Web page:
Australia child sex abuse inquiry told cardinal tried to bribe victim
An Australian inquiry into child sex abuse heard Wednesday that the nation’s former top Catholic cleric, now Pope Francis’ finance chief, tried to bribe a victim of a paedophile priest to keep him quiet.
David Ridsdale, who was abused by his priest uncle Gerald Ridsdale, told the royal commission that he confided in Cardinal George Pell, about the sex assaults in 1993.
“I told George I had been abused by Gerald. His first reaction was ‘Oh, right’,” Ridsdale told the hearing in Ballarat in Victoria state, alleging that Pell went on to ask what it would cost to buy his silence.
Pell, who was hand-picked by Pope Francis to make the Vatican’s finances more transparent, has repeatedly disputed Ridsdale’s version of the conversation, a lawyer for the Church told the hearing.
Ridsdale told the inquiry that his uncle began to abuse him when he was 11 and that this continued until he was 15.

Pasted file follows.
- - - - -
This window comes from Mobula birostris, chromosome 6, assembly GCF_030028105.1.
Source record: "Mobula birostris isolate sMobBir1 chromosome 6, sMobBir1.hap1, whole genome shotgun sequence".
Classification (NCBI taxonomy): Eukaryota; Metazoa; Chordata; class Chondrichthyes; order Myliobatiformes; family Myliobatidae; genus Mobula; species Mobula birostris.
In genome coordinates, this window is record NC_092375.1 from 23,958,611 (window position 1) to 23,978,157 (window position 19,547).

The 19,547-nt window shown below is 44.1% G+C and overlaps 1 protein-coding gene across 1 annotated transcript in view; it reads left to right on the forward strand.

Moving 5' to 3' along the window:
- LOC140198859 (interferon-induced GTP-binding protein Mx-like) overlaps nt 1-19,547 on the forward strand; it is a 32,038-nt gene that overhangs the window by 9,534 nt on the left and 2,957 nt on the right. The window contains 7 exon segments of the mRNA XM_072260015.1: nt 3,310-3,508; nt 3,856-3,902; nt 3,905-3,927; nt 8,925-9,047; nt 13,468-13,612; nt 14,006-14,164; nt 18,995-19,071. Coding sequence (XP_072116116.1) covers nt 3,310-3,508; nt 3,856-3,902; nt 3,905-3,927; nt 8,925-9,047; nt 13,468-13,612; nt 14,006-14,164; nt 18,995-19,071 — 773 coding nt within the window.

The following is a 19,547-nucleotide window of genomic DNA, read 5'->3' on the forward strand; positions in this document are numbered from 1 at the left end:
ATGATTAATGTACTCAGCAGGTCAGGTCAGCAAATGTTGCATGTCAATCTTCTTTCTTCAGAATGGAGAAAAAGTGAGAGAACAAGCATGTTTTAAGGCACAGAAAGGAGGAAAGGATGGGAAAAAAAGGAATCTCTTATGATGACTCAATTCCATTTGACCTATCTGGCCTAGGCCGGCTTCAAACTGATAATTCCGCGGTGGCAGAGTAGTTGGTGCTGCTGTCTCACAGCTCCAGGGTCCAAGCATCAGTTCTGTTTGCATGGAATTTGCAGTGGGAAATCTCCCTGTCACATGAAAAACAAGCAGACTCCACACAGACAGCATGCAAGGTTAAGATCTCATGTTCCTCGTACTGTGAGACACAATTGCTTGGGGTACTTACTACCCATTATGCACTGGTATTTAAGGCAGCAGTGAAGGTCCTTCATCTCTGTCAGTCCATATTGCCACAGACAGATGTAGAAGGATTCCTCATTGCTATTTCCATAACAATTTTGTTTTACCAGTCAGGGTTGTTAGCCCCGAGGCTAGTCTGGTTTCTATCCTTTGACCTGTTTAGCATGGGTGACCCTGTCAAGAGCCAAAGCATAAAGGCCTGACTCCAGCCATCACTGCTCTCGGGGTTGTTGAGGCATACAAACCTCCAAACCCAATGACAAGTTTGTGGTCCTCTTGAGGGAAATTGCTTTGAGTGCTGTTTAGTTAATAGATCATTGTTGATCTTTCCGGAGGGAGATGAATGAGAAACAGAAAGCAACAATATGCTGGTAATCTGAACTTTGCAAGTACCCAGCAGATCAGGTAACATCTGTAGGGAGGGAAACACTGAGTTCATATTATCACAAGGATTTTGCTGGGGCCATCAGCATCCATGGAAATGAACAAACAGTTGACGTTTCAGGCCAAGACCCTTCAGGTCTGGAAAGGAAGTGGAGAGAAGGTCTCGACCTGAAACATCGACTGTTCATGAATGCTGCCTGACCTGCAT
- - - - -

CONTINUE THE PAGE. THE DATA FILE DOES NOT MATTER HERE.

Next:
He said he later confided in family friend Pell because he felt he could trust him but the cleric began to talk about Ridsdale’s family and their needs, suggesting he would have to buy a car or house to look after them.
When he asked Pell what he was talking about, he allegedly replied: “I want to know what it will take to keep you quiet.”
“I remember saying to both my sisters, ‘the bastard just tried to bribe me’,” Ridsdale said.
“I have never stated that Pell offered me anything specific or tangible in our conversation, only that his attempts to direct the conversation down a particular path made me extremely suspicious of his motivations and what he was insinuating.”
Pell is not accused of any sexual abuse and has previously denied being personally involved in the cover-up of paedophile priests.
Peter Gray, the lawyer representing the Catholic Church’s witnesses to the inquiry, disputed the claim that Pell had attempted to bribe Ridsdale, and said the cardinal’s recollection of the telephone conversation was quite different.
Pell has already given evidence to the Royal Commission into Institutional Responses to Child Sexual Abuse, which was called after a decade of pressure to investigate widespread allegations of paedophilia.
The commission has heard harrowing allegations of child abuse involving places of worship, orphanages, community groups and schools.
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